The Football Educator just recently provided early insight into Marcus Mariota of Oregon and Blake Bortles of Central Florida. Introducing Zach Mettenberger of LSU. Draftniks should take notice of the 6’5″ 230 lb, red shirt senior. Mettenberger has quietly led the undefeated Tigers to wins over TCU and Auburn, with a big showdown against #9 Georgia this weekend (9/28/13). The spread or read option quarterback is all the rage at the collegiate and professional levels, but the classic pro style, pocket thrower won’t become extinct in the National Football League anytime soon.
Big, strong armed quarterbacks are still an asset for general managers and coaches looking to build a talented roster around their ability to consistently distribute the ball. Mettenberger is throwing completions at 65%, with 10 TD’s and just 1 interception. His 11.3 per attempt is currently 4th in the nation, just behind UCF’s Bortles. Here’s an early breakdown of the LSU signal caller from Justis Mosqueda of OptimumScouting.com and Adrian Ahufinger over at DraftBreakdown.com (video highlights).
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The Football Educator
2014 NFL DRAFT: BELIEVE THE HYPE AROUND ZACH METTENBERGER
By Justis Mosqueda – OptimumScouting.com
Coaching changes going into a quarterback’s senior year could lead to exposure of traits the former system covered up. Among many examples in the past, it seems like San Jose State’s David Fales is a victim of such occurrence in 2013. Fales currently has a 60% completion percentage (12.5% lower than 2012) and averages 5.88 yards-per-attempt (3.42 yards lower than 2012). Unlike Fales, though, Zach Mettenberger, LSU’s redshirt-senior quarterback, seems to have bucked the trend and improved tremendously over the off-season, since Cam Cameron’s taken over the Tiger offense.
On the professional level, as an offensive coordinator, Cam Cameron was able to mold Drew Brees, Philip Rivers, and Joe Flacco into the talents they are today. In Drew Brees’s first three years with the Chargers, he threw for 29 touchdowns and 31 interceptions, and was replaced by Doug Flutie to end the 2003 season. With the drafting of Philip Rivers, both Brees and the rookie worked closely with Cameron, leading to a combined 74 touchdowns and 32 interceptions over the next three seasons. After leaving San Diego for the Miami head coaching gig in 2007, he returned to an NFL offensive coordinator position in 2008, this time with the Baltimore Ravens.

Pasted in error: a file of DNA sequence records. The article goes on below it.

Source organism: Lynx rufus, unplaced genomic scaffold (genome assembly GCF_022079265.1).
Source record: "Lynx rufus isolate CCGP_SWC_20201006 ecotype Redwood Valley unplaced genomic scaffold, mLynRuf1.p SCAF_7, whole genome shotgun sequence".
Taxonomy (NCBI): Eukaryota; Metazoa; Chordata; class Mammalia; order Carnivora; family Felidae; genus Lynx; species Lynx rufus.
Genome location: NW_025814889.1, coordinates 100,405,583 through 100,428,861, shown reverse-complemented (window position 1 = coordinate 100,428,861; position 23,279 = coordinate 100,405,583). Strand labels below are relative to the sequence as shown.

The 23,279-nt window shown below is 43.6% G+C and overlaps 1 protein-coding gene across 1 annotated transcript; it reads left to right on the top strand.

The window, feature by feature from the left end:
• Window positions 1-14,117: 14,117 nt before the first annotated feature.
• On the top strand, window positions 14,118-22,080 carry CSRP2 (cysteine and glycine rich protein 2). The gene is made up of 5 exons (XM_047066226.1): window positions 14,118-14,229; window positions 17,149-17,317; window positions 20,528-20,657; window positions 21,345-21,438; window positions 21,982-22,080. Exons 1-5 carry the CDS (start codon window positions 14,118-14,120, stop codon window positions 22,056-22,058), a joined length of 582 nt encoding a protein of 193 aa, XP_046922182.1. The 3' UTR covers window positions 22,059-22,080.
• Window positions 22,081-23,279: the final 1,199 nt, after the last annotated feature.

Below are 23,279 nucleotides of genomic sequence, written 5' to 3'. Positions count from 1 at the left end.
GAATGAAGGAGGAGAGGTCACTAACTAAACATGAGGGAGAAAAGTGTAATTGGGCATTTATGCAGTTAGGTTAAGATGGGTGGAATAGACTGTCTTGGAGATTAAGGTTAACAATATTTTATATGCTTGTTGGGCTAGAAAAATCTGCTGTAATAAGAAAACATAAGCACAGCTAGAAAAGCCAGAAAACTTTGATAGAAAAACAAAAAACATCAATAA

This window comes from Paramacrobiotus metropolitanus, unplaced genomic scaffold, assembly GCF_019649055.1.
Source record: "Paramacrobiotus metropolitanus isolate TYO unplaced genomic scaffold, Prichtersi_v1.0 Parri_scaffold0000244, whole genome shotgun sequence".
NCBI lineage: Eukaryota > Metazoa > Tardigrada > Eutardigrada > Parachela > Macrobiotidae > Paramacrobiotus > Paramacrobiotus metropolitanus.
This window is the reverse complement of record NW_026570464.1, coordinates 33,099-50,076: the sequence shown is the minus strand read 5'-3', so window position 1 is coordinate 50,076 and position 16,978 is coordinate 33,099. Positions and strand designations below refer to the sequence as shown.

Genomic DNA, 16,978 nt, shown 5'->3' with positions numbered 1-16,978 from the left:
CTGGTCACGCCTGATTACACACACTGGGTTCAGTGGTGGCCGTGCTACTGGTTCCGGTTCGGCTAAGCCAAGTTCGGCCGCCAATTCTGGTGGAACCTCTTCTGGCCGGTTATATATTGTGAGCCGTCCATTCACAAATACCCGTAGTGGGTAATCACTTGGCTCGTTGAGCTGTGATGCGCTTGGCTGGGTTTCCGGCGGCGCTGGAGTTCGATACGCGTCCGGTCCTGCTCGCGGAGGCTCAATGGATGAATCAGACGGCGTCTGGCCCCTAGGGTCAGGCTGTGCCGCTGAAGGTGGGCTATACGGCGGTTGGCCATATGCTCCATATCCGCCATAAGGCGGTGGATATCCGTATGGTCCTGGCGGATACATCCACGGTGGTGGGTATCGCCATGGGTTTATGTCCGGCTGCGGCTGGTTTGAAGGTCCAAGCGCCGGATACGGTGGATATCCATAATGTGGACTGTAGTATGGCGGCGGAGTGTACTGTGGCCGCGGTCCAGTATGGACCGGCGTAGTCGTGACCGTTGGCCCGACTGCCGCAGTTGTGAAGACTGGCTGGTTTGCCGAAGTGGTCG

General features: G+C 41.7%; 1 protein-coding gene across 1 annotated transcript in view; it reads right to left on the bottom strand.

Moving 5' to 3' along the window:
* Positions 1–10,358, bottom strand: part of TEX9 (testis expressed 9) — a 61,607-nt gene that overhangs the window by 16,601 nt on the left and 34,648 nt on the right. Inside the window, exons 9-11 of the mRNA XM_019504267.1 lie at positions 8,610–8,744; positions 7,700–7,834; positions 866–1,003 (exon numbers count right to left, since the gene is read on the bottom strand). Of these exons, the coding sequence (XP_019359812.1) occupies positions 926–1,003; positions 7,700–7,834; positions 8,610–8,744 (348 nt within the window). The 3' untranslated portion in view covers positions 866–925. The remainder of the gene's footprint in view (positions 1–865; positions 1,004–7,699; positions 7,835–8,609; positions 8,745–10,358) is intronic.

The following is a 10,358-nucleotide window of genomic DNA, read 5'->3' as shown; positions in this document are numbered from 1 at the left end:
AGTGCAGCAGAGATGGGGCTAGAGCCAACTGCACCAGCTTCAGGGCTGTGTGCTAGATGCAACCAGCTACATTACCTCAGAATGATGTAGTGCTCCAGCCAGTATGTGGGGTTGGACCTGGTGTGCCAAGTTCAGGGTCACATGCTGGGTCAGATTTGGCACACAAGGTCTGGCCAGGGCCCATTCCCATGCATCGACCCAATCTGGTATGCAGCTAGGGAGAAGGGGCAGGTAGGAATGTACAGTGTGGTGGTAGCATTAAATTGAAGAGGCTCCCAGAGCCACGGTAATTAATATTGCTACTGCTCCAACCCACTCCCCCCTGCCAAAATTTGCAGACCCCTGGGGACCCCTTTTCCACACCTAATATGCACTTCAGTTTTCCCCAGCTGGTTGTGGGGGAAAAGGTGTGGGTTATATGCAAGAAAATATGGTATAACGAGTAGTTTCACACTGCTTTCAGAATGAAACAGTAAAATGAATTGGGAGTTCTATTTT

Working with Joe Flacco, a now 120.6-million-dollar-man, from the start of his career was valuable for the Super Bowl MVP. Flacco, who many compare to Mettenberger, had a 102 touchdown to 56 interception ratio in seasons when Cameron was on the staff. In 2013, though, Flacco’s started off slow, which is the polar opposite of how you’d describe LSU’s passing offense this season.
Zach Mettenberger originally started off his college career at Georgia, where he was battling for a starting job with Aaron Murray. Before the competition was finished, though, Mettenberger was forced to leave the program due to a violation of team rules, and ended up playing a season in junior college, which he parlayed into an LSU scholarship.
Mettenberger arrived to Baton Rouge in 2011, when Jarrett Lee and Jordan Jefferson were the starting quarterbacks, and the Tigers’ offensive running game and defense lead them to an SEC Championship and a national title birth. In 2012, Mettenberger became the starter, with Lee and Jefferson both graduating out of the program, but the LSU offense was still much more focused on running the ball, than allowing Mettenberger to hold the reins. In total, Zach Mettenberger took only 41 red zone snaps where he was either passing or had the option to run, the lowest for any of the major senior quarterback prospects.